This year’s UK Coaching Week, which runs from June 7th to 13th, is to kick off a year-long campaign called ‘The Great Coaching Comeback’ which is aimed at supporting coaches as they return to coaching after pandemic restrictions have been lifted in the UK.
The pandemic has had a significant impact on the coaching workforce at all levels, with Covid-19 restrictions decreasing coaching opportunities and creating financial uncertainty and a loss of identity for many coaches.
To ascertain the level of disruption, UK Coaching has launched a survey to uncover what coaches need so they can get back to delivering great experiences of sport and physical activity and changing people’s lives. Access the survey here.
UK Coaching’s Director of Coaching Emma Atkins, said: “With restrictions easing and the sights and sounds of sport and physical activity coming back to life, we need to make sure that every one of the nation’s three million coaches feels ready and supported to return to coaching.
“At this stage, we do not know how many coaches will return to the profession. It is likely to be less than before the pandemic, so we want to show the sector, the public and the government the types of challenges the coaching workforce has faced over the past 12 months and work together to support them to return, ensuring we have a workforce of happy and healthy coaches across the UK.”
She added: “It is important that we all care for our wonderful coaches. Whether it is greater financial security, more learning and development, or access to jobs and training, we need to champion real solutions for coaches so they feel valued and confident to keep us all moving.”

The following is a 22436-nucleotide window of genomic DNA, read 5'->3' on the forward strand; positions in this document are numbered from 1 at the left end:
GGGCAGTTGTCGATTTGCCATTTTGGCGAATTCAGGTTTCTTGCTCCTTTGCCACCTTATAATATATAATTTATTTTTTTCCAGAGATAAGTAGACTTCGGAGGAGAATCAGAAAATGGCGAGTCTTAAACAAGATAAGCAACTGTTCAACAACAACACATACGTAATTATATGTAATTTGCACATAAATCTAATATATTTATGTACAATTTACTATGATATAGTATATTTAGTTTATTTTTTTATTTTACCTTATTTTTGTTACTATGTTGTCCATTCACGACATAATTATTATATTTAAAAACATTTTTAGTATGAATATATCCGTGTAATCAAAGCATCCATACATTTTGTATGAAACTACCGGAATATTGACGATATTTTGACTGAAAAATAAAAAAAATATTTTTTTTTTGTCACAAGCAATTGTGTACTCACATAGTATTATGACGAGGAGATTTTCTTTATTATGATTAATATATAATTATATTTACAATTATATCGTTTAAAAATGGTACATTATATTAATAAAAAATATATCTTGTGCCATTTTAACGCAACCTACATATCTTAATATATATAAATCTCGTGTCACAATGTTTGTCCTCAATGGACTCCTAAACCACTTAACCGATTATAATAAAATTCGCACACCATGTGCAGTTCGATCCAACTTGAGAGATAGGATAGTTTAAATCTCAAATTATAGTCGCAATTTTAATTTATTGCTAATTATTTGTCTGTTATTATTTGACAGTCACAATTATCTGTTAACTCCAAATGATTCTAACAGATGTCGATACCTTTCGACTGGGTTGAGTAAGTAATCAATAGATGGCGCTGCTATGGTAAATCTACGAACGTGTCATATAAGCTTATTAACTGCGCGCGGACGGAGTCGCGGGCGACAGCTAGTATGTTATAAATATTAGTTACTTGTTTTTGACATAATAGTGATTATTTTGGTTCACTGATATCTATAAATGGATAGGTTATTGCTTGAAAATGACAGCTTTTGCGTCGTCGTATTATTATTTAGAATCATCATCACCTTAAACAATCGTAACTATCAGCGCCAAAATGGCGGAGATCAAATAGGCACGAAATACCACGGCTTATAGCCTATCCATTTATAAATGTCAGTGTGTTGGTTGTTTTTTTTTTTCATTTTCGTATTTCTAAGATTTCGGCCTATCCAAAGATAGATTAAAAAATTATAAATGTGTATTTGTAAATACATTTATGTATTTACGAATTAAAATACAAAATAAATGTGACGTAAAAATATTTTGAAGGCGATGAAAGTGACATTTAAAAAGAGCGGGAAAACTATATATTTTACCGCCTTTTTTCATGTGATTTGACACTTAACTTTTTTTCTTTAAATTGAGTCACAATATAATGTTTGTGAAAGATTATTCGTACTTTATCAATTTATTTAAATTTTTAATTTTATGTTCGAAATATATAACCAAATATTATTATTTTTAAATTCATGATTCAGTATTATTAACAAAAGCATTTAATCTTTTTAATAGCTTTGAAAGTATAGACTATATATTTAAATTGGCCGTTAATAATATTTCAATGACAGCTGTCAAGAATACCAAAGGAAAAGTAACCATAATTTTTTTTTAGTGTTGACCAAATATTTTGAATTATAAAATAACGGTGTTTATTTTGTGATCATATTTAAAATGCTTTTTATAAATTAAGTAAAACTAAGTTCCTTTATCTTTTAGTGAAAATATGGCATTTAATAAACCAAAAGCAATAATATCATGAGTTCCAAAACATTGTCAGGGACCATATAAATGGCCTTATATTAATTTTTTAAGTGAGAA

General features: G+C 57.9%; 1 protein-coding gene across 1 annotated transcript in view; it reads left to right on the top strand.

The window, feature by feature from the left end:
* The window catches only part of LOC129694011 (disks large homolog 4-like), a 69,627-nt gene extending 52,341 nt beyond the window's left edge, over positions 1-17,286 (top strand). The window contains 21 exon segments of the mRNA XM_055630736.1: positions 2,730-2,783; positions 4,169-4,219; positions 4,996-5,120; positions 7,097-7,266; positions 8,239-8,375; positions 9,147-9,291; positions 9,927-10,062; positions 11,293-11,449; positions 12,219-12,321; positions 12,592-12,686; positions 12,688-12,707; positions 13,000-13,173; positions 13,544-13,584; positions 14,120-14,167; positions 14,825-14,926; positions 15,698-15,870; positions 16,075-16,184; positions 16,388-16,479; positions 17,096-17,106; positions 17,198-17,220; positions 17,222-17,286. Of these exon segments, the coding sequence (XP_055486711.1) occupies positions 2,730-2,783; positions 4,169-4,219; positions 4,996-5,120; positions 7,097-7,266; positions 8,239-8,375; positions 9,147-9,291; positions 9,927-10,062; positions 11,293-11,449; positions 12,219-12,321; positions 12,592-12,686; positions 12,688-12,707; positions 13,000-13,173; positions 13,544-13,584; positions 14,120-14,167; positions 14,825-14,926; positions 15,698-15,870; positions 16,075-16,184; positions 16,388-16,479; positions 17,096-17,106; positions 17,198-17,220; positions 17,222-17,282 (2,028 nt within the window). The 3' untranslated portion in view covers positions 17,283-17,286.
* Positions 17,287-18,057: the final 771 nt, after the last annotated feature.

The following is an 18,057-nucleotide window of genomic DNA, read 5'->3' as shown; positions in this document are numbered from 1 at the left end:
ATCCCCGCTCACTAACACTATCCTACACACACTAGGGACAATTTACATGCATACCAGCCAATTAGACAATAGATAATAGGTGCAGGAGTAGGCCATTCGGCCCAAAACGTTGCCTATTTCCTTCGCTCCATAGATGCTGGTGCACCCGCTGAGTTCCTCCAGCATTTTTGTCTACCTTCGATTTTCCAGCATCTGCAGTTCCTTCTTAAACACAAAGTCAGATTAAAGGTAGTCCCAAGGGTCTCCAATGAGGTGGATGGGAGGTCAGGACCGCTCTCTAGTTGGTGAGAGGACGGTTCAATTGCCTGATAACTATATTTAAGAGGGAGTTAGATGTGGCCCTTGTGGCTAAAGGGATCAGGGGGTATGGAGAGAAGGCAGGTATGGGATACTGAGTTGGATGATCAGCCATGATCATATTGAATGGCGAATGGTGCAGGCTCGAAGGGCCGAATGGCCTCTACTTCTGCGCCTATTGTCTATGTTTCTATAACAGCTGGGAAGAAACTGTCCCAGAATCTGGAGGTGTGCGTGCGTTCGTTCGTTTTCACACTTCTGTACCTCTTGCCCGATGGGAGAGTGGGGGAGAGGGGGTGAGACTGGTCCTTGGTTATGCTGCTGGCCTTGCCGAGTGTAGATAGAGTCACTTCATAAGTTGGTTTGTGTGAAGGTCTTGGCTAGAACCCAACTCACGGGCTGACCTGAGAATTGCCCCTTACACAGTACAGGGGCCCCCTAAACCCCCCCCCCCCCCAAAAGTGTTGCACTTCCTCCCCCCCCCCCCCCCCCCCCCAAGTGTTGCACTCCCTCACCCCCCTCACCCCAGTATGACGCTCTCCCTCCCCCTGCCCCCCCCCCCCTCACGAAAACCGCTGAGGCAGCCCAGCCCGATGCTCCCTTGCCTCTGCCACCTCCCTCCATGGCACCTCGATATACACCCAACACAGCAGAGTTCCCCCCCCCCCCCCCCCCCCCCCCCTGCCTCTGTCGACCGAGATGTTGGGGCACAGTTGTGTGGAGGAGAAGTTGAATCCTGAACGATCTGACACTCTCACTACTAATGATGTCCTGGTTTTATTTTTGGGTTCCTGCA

Mark Gannon, Chief Executive of UK Coaching, said: “We all know the positive effect exercise has on our physical and mental health and now is the time to get back to it. Many of us have experienced what life would be like without it or at least a diminished active routine, which is why we’re all chomping at the bit to get back out there and achieve our sport and fitness goals.
“The coach is the greatest conduit to these endeavours, so their development, education and encouragement should be central to ‘levelling up the health of the nation’ as we recover from this unprecedented time. We need to elevate coaching careers and the values which underpin the role.”
Coaches who have used innovative ways to keep people active during the lockdowns and making a difference to people’s mental and physical wellbeing will be a core part of UK Coaching Week, with nominations currently open for the UK Coaching Hero awards initiative.
UK Coaching will also call on its partners and other sporting bodies to show their commitment to Duty to Care and the five pillars that make up great coaching: Safeguarding, Diversity, Inclusion, Mental Health and Wellbeing.
To find out more about UK Coaching Week and get involved, visit ukcoaching.org/coachingweek.